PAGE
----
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La rondine [image courtesy of Opera Holland Park]
12 Jul 2011

La rondine, Opera Holland Park

Opera Holland Park’s unique selling point has always been a devotion to the more obscure works of Puccini and his Italian contemporaries.

Giacomo Puccini: La rondine

Magda: Kate Ladner; Ruggero: Seán Ruane; Lisette: Hye Youn Lee; Prunier: Hal Cazalet; Rambaldo: Nicholas Todorovic; Perichaud: Henry Grant Kerswell; Crebillion/Rabonier: Maciek O’Shea; Gobin: Patrick Mundy; Bianca/Gabriela: Sarah Minns; Suzy/Lolette: Olivia Ray; Yvette/Georgette: Stephanie Bodsworth; Una voce interno: Anna Patalong; Il Maggiordomo: Geoffrey Thompson. Opera Holland Park Chorus. City of London Sinfonia. Conductor: Peter Selwyn. Director: Tom Hawkes. . Designer: Peter Rice. Lighting Designer: Colin Grenfell. Choreographer: Jenny Weston. Opera Holland Park, July 2011.

Above: La rondine [image courtesy of Opera Holland Park]


Last time OHP staged La rondine it still fell into this category, and until that year, there had been no London staging of the piece for decades. But the gorgeous, star-studded EMI recording of 1996 had revived interest in the piece, and in 2002 the Royal Opera (with the Magda and Ruggero of the EMI set, Angela Gheorghiu and Roberto Alagna) mounted its first-ever Rondine, pipping OHP to the post by a matter of weeks. Despite the fact that the ROH production must have been in the pipeline for a while, the timing seemed almost impolite.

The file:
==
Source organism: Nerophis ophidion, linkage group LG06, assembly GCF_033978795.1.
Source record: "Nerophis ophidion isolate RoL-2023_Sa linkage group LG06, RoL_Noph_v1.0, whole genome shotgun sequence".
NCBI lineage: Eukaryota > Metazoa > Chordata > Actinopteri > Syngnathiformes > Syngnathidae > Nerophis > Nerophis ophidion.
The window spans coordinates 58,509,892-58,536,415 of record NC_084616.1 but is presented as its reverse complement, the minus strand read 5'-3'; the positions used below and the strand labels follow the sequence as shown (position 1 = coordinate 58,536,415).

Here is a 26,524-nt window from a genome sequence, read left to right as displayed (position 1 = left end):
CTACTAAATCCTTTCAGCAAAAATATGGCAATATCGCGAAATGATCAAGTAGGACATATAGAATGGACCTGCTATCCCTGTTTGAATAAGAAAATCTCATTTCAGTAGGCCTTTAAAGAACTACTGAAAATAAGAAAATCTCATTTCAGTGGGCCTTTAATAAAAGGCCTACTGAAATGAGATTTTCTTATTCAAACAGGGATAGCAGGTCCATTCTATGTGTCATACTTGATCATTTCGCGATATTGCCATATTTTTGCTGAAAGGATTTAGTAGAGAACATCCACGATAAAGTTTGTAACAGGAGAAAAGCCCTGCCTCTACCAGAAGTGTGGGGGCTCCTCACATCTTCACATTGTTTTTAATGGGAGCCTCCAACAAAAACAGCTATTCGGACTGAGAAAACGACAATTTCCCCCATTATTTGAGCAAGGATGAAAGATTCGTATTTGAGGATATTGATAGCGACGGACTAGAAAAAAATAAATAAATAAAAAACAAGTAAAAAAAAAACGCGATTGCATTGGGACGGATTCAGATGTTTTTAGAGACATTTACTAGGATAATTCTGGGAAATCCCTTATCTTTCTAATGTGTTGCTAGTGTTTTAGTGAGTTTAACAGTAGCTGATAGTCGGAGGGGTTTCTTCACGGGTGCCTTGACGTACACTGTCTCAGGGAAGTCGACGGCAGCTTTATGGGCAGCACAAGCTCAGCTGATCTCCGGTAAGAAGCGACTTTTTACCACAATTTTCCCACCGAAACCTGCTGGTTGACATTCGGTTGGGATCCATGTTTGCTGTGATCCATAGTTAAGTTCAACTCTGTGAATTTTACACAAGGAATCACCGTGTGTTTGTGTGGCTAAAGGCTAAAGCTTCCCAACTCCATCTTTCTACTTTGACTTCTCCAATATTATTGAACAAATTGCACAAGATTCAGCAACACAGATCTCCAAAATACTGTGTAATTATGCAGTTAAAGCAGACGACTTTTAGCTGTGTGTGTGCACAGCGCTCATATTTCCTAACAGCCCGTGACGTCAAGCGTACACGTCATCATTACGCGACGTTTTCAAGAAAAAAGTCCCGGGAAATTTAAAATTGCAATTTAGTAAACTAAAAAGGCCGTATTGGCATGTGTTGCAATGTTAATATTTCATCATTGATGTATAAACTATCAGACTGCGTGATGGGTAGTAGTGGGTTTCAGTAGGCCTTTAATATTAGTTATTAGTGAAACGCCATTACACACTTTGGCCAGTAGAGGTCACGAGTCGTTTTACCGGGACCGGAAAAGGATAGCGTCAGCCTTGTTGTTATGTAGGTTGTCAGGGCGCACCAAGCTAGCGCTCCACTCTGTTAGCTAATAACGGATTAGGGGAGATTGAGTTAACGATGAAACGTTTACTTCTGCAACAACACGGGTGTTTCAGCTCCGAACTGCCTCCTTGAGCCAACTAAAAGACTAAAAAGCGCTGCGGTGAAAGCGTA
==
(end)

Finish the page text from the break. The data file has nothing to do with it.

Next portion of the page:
At every turn of La rondine there is a reminder of Puccini’s earlier work; the pentatonicism of Butterfly, the dreamy end-of-act exits of Bohème (La rondine goes so far as to end every act with one), the bustling ensembles of Manon Lescaut. And the tenor aria in the middle of Act 1, ‘Parigi’, sounds like an afterthought inspired by ‘Firenze’ from the later Gianni Schicchi — which, of course, is exactly what it is, having not been part of the original score. But somehow La rondine still manages to be unique among Puccini’s output, a drama with comic episodes that has a flavour all of its own.

Nine years after that pair of London stagings, this lovely piece has managed to maintain... well, perhaps not a firm foothold in the repertoire, but certainly a presence. There has been a revival of the Covent Garden production, and a staging by British Youth Opera. Now it is back at Holland Park in a brand-new staging, no longer one of the season’s novelty pieces but a tried and tested crowd-pleaser. It says much in its favour that the entire run is sold out.